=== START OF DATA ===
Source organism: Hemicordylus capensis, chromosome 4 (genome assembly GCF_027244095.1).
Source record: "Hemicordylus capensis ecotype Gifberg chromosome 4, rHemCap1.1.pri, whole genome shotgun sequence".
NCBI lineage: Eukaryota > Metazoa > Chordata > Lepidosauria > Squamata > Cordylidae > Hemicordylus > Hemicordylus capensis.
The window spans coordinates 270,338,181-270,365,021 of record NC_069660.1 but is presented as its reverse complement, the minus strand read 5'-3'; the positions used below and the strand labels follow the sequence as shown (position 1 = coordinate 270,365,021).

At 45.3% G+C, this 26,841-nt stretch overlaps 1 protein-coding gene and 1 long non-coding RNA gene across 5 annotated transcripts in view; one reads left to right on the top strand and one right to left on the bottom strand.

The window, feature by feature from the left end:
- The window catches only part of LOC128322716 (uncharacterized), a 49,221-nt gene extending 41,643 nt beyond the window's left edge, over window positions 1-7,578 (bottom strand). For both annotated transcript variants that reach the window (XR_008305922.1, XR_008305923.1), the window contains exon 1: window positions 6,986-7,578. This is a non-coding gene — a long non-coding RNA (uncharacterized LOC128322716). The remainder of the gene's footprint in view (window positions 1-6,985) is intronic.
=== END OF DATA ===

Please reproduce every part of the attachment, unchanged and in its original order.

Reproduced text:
Source organism: Hemicordylus capensis, chromosome 4 (genome assembly GCF_027244095.1).
Source record: "Hemicordylus capensis ecotype Gifberg chromosome 4, rHemCap1.1.pri, whole genome shotgun sequence".
NCBI lineage: Eukaryota > Metazoa > Chordata > Lepidosauria > Squamata > Cordylidae > Hemicordylus > Hemicordylus capensis.
The window spans coordinates 270,338,181-270,365,021 of record NC_069660.1 but is presented as its reverse complement, the minus strand read 5'-3'; the positions used below and the strand labels follow the sequence as shown (position 1 = coordinate 270,365,021).

At 45.3% G+C, this 26,841-nt stretch overlaps 1 protein-coding gene and 1 long non-coding RNA gene across 5 annotated transcripts in view; one reads left to right on the top strand and one right to left on the bottom strand.

The window, feature by feature from the left end:
- The window catches only part of LOC128322716 (uncharacterized), a 49,221-nt gene extending 41,643 nt beyond the window's left edge, over window positions 1-7,578 (bottom strand). For both annotated transcript variants that reach the window (XR_008305922.1, XR_008305923.1), the window contains exon 1: window positions 6,986-7,578. This is a non-coding gene — a long non-coding RNA (uncharacterized LOC128322716). The remainder of the gene's footprint in view (window positions 1-6,985) is intronic.